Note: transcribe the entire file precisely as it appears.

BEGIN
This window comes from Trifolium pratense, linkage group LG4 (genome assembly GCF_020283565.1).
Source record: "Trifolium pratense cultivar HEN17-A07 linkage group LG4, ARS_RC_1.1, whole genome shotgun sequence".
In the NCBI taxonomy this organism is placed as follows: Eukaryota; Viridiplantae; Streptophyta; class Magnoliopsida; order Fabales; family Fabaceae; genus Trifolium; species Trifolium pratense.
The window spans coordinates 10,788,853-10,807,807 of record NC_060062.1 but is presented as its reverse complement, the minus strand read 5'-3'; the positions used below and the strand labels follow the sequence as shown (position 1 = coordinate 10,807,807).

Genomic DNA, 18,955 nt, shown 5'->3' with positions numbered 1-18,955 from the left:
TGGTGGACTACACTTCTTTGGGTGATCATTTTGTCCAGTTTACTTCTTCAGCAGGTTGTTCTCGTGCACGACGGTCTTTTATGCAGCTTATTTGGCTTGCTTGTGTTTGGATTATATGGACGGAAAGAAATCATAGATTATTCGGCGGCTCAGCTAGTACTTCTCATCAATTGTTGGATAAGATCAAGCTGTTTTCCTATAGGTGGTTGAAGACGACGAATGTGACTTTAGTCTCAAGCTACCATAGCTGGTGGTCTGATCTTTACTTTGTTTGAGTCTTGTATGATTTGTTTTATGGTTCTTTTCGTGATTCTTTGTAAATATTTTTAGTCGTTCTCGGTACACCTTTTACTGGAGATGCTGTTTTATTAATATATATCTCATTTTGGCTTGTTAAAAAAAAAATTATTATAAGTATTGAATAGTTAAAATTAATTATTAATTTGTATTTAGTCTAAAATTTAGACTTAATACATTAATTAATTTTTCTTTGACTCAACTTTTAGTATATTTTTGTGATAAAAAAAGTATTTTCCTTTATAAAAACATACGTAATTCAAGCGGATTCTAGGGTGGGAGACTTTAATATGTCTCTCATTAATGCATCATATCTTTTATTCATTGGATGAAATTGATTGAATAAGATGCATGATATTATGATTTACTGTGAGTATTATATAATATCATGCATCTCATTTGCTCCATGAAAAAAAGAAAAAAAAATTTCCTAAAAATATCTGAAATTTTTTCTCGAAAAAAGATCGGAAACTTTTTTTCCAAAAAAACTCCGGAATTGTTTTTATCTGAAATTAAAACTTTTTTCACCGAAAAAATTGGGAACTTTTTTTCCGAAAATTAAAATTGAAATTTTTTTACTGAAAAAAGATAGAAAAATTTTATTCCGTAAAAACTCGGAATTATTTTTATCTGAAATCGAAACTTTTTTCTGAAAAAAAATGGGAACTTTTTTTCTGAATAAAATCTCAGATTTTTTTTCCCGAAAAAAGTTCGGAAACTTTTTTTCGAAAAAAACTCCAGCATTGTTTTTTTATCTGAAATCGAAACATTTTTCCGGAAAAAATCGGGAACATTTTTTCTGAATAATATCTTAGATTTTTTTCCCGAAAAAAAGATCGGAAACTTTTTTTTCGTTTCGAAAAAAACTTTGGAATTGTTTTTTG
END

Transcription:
This window comes from Trifolium pratense, linkage group LG4 (genome assembly GCF_020283565.1).
Source record: "Trifolium pratense cultivar HEN17-A07 linkage group LG4, ARS_RC_1.1, whole genome shotgun sequence".
In the NCBI taxonomy this organism is placed as follows: Eukaryota; Viridiplantae; Streptophyta; class Magnoliopsida; order Fabales; family Fabaceae; genus Trifolium; species Trifolium pratense.
The window spans coordinates 10,788,853-10,807,807 of record NC_060062.1 but is presented as its reverse complement, the minus strand read 5'-3'; the positions used below and the strand labels follow the sequence as shown (position 1 = coordinate 10,807,807).

Genomic DNA, 18,955 nt, shown 5'->3' with positions numbered 1-18,955 from the left:
TGGTGGACTACACTTCTTTGGGTGATCATTTTGTCCAGTTTACTTCTTCAGCAGGTTGTTCTCGTGCACGACGGTCTTTTATGCAGCTTATTTGGCTTGCTTGTGTTTGGATTATATGGACGGAAAGAAATCATAGATTATTCGGCGGCTCAGCTAGTACTTCTCATCAATTGTTGGATAAGATCAAGCTGTTTTCCTATAGGTGGTTGAAGACGACGAATGTGACTTTAGTCTCAAGCTACCATAGCTGGTGGTCTGATCTTTACTTTGTTTGAGTCTTGTATGATTTGTTTTATGGTTCTTTTCGTGATTCTTTGTAAATATTTTTAGTCGTTCTCGGTACACCTTTTACTGGAGATGCTGTTTTATTAATATATATCTCATTTTGGCTTGTTAAAAAAAAAATTATTATAAGTATTGAATAGTTAAAATTAATTATTAATTTGTATTTAGTCTAAAATTTAGACTTAATACATTAATTAATTTTTCTTTGACTCAACTTTTAGTATATTTTTGTGATAAAAAAAGTATTTTCCTTTATAAAAACATACGTAATTCAAGCGGATTCTAGGGTGGGAGACTTTAATATGTCTCTCATTAATGCATCATATCTTTTATTCATTGGATGAAATTGATTGAATAAGATGCATGATATTATGATTTACTGTGAGTATTATATAATATCATGCATCTCATTTGCTCCATGAAAAAAAGAAAAAAAAATTTCCTAAAAATATCTGAAATTTTTTCTCGAAAAAAGATCGGAAACTTTTTTTCCAAAAAAACTCCGGAATTGTTTTTATCTGAAATTAAAACTTTTTTCACCGAAAAAATTGGGAACTTTTTTTCCGAAAATTAAAATTGAAATTTTTTTACTGAAAAAAGATAGAAAAATTTTATTCCGTAAAAACTCGGAATTATTTTTATCTGAAATCGAAACTTTTTTCTGAAAAAAAATGGGAACTTTTTTTCTGAATAAAATCTCAGATTTTTTTTCCCGAAAAAAGTTCGGAAACTTTTTTTCGAAAAAAACTCCAGCATTGTTTTTTTATCTGAAATCGAAACATTTTTCCGGAAAAAATCGGGAACATTTTTTCTGAATAATATCTTAGATTTTTTTCCCGAAAAAAAGATCGGAAACTTTTTTTTCGTTTCGAAAAAAACTTTGGAATTGTTTTTTG